The nation’s gender ratio at birth narrowed last year to 1.074 —indicating that 1.074 boys were born for every girl — from 1.102 in 2003, thanks in part to a government policy aimed at reducing discrimination against women and girls, a health official said.
Taiwan has traditionally been a male-dominated society, illustrated by the at-birth gender ratio in 2003 — which at the time was the third-highest in the world, said Chen Li-chuan (陳麗娟), a division head at the Bureau of Health Promotion, citing World Factbook data from the Web site of the US’ Central Intelligence Agency (CIA).
The nation’s global ranking dropped to 15th last year, Chen said, an improvement she attributed to government measures aimed at eliminating gender discrimination and lowering the social impact caused by an unbalanced gender ratio.
The measures included monitoring births, cracking down on illegal commercials promoting banned gender screening and therapies targeted at women who wished to give birth to a boy, and promoting gender equality, she said.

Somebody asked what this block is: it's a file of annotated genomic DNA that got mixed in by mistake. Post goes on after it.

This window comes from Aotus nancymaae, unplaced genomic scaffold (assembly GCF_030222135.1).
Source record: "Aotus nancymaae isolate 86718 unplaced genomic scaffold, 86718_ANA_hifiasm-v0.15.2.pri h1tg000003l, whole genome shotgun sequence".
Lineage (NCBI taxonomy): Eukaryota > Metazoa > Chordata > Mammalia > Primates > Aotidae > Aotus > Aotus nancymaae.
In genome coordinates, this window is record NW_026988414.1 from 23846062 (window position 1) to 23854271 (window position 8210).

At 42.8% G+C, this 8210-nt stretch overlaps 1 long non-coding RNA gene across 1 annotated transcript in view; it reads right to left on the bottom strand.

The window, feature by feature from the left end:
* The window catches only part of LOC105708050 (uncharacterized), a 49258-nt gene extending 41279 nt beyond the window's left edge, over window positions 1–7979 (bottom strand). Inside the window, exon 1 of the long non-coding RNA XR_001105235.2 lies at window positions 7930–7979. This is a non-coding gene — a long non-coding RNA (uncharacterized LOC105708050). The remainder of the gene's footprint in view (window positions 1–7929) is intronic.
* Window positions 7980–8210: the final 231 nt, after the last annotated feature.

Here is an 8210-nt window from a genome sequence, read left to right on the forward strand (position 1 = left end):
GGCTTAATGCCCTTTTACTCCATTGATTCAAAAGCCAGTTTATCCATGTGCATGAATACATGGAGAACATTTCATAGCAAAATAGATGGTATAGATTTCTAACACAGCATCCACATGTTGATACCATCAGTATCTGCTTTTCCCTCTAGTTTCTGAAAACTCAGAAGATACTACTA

As a result the nation has seen not only an increase in the total number of births — up from 166,473 in 2010 to 234,575 last year — but also its most balanced gender ratio in 25 years, she said, adding that the expected range of a country’s gender ratio falls between 1.02 and 1.06.
Last year, the gender ratio in China stood at 1.133, with ratios of 1.117 in Vietnam, 1.120 in India, 1.077 in Singapore and 1.075 in Hong Kong, Chen added.